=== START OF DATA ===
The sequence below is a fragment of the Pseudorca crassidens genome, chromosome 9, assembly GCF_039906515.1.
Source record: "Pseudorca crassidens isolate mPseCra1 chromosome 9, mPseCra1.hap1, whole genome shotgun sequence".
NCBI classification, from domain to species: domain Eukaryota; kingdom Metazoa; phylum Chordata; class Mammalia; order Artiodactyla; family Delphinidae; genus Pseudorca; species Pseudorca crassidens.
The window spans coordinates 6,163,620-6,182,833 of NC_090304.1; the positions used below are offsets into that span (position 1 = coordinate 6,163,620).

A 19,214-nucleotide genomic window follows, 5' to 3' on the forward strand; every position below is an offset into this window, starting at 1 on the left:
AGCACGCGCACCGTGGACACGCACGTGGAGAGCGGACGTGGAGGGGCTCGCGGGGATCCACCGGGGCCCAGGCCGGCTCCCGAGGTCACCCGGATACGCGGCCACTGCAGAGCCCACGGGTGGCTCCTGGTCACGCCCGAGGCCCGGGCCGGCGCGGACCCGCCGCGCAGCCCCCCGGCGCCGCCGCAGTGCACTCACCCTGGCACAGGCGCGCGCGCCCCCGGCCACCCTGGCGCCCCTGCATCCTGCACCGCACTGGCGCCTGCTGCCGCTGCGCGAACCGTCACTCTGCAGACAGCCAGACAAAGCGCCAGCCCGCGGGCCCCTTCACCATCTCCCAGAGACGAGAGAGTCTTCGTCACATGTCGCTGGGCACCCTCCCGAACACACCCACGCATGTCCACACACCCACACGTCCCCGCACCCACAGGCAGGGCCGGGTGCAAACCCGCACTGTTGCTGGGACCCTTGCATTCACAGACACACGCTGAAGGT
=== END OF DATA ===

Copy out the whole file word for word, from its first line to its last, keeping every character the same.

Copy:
The sequence below is a fragment of the Pseudorca crassidens genome, chromosome 9, assembly GCF_039906515.1.
Source record: "Pseudorca crassidens isolate mPseCra1 chromosome 9, mPseCra1.hap1, whole genome shotgun sequence".
NCBI classification, from domain to species: domain Eukaryota; kingdom Metazoa; phylum Chordata; class Mammalia; order Artiodactyla; family Delphinidae; genus Pseudorca; species Pseudorca crassidens.
The window spans coordinates 6,163,620-6,182,833 of NC_090304.1; the positions used below are offsets into that span (position 1 = coordinate 6,163,620).

A 19,214-nucleotide genomic window follows, 5' to 3' on the forward strand; every position below is an offset into this window, starting at 1 on the left:
AGCACGCGCACCGTGGACACGCACGTGGAGAGCGGACGTGGAGGGGCTCGCGGGGATCCACCGGGGCCCAGGCCGGCTCCCGAGGTCACCCGGATACGCGGCCACTGCAGAGCCCACGGGTGGCTCCTGGTCACGCCCGAGGCCCGGGCCGGCGCGGACCCGCCGCGCAGCCCCCCGGCGCCGCCGCAGTGCACTCACCCTGGCACAGGCGCGCGCGCCCCCGGCCACCCTGGCGCCCCTGCATCCTGCACCGCACTGGCGCCTGCTGCCGCTGCGCGAACCGTCACTCTGCAGACAGCCAGACAAAGCGCCAGCCCGCGGGCCCCTTCACCATCTCCCAGAGACGAGAGAGTCTTCGTCACATGTCGCTGGGCACCCTCCCGAACACACCCACGCATGTCCACACACCCACACGTCCCCGCACCCACAGGCAGGGCCGGGTGCAAACCCGCACTGTTGCTGGGACCCTTGCATTCACAGACACACGCTGAAGGT